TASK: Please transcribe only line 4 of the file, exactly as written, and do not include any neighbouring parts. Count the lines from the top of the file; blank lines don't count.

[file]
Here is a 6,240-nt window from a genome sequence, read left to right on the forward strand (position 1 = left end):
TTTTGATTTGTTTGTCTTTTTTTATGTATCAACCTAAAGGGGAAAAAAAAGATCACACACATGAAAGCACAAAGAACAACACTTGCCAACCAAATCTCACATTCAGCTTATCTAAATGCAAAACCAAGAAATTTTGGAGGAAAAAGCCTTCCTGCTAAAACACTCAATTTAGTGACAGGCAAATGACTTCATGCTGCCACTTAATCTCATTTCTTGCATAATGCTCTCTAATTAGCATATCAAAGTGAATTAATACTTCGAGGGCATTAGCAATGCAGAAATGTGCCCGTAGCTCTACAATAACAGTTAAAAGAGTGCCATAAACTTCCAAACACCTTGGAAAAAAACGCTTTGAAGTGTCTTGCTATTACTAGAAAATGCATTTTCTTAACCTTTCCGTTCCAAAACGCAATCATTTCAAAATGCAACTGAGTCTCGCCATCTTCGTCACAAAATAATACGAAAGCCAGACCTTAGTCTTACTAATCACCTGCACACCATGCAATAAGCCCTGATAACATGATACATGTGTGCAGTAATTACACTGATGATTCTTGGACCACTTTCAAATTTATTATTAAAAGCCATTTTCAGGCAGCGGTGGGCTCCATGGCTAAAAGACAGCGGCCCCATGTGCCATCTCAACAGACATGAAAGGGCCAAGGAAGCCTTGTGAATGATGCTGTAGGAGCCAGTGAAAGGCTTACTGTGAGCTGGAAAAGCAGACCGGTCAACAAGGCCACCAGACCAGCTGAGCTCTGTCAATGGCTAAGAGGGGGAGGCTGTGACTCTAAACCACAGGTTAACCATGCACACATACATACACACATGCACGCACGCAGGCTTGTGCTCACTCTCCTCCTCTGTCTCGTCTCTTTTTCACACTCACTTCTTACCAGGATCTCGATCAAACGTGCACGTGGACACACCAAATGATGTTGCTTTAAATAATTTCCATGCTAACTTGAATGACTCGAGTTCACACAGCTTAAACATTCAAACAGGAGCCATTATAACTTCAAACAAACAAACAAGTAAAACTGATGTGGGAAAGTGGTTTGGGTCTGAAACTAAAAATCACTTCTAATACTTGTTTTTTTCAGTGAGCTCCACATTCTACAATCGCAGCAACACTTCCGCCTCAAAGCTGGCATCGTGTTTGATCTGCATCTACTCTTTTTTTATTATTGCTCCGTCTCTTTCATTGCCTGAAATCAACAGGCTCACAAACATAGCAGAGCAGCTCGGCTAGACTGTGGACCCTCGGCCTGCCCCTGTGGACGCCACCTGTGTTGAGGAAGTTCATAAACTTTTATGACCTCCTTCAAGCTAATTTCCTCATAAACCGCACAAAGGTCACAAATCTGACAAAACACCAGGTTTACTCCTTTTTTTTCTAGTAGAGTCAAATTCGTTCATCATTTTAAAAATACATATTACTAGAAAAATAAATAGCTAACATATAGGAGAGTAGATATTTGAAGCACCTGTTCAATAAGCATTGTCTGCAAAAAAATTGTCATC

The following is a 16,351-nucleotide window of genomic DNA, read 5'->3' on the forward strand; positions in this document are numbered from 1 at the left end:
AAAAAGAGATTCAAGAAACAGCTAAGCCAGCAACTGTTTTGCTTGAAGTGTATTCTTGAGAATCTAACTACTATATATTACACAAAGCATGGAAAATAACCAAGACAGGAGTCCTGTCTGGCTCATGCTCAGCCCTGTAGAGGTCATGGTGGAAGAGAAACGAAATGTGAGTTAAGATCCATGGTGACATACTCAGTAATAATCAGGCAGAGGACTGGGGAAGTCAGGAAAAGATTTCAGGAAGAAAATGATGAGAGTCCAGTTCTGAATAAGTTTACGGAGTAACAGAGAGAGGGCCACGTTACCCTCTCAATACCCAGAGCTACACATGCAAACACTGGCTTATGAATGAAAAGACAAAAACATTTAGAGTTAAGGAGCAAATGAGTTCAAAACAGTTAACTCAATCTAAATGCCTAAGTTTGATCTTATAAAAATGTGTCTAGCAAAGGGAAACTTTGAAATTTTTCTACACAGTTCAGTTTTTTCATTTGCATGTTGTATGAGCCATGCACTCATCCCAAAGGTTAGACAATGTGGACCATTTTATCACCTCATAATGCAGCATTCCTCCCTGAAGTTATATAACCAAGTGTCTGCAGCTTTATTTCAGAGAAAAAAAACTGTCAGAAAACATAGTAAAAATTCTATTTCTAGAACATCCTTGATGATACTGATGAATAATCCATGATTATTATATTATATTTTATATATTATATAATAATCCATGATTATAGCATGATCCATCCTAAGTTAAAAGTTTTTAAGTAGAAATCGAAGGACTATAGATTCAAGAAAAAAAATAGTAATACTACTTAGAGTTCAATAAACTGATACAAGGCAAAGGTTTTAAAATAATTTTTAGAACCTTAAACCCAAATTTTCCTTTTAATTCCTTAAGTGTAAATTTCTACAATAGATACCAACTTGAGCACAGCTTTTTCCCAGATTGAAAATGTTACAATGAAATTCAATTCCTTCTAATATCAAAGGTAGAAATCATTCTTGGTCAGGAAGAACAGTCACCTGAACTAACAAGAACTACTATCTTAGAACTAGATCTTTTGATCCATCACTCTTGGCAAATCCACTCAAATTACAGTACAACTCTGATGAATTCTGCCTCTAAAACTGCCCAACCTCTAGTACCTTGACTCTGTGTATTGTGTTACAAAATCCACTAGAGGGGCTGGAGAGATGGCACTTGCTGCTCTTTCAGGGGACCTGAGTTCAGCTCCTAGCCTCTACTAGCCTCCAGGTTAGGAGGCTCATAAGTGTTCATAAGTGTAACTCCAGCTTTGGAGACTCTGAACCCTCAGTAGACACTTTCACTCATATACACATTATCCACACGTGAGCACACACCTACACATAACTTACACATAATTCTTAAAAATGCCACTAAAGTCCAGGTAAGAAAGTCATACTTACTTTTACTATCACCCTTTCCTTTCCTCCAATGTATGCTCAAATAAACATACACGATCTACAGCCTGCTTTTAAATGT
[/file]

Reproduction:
AAAAAGAGATTCAAGAAACAGCTAAGCCAGCAACTGTTTTGCTTGAAGTGTATTCTTGAGAATCTAACTACTATATATTACACAAAGCATGGAAAATAACCAAGACAGGAGTCCTGTCTGGCTCATGCTCAGCCCTGTAGAGGTCATGGTGGAAGAGAAACGAAATGTGAGTTAAGATCCATGGTGACATACTCAGTAATAATCAGGCAGAGGACTGGGGAAGTCAGGAAAAGATTTCAGGAAGAAAATGATGAGAGTCCAGTTCTGAATAAGTTTACGGAGTAACAGAGAGAGGGCCACGTTACCCTCTCAATACCCAGAGCTACACATGCAAACACTGGCTTATGAATGAAAAGACAAAAACATTTAGAGTTAAGGAGCAAATGAGTTCAAAACAGTTAACTCAATCTAAATGCCTAAGTTTGATCTTATAAAAATGTGTCTAGCAAAGGGAAACTTTGAAATTTTTCTACACAGTTCAGTTTTTTCATTTGCATGTTGTATGAGCCATGCACTCATCCCAAAGGTTAGACAATGTGGACCATTTTATCACCTCATAATGCAGCATTCCTCCCTGAAGTTATATAACCAAGTGTCTGCAGCTTTATTTCAGAGAAAAAAAACTGTCAGAAAACATAGTAAAAATTCTATTTCTAGAACATCCTTGATGATACTGATGAATAATCCATGATTATTATATTATATTTTATATATTATATAATAATCCATGATTATAGCATGATCCATCCTAAGTTAAAAGTTTTTAAGTAGAAATCGAAGGACTATAGATTCAAGAAAAAAAATAGTAATACTACTTAGAGTTCAATAAACTGATACAAGGCAAAGGTTTTAAAATAATTTTTAGAACCTTAAACCCAAATTTTCCTTTTAATTCCTTAAGTGTAAATTTCTACAATAGATACCAACTTGAGCACAGCTTTTTCCCAGATTGAAAATGTTACAATGAAATTCAATTCCTTCTAATATCAAAGGTAGAAATCATTCTTGGTCAGGAAGAACAGTCACCTGAACTAACAAGAACTACTATCTTAGAACTAGATCTTTTGATCCATCACTCTTGGCAAATCCACTCAAATTACAGTACAACTCTGATGAATTCTGCCTCTAAAACTGCCCAACCTCTAGTACCTTGACTCTGTGTATTGTGTTACAAAATCCACTAGAGGGGCTGGAGAGATGGCACTTGCTGCTCTTTCAGGGGACCTGAGTTCAGCTCCTAGCCTCTACTAGCCTCCAGGTTAGGAGGCTCATAAGTGTTCATAAGTGTAACTCCAGCTTTGGAGACTCTGAACCCTCAGTAGACACTTTCACTCATATACACATTATCCACACGTGAGCACACACCTACACATAACTTACACATAATTCTTAAAAATGCCACTAAAGTCCAGGTAAGAAAGTCATACTTACTTTTACTATCACCCTTTCCTTTCCTCCAATGTATGCTCAAATAAACATACACGATCTACAGCCTGCTTTTAAATGT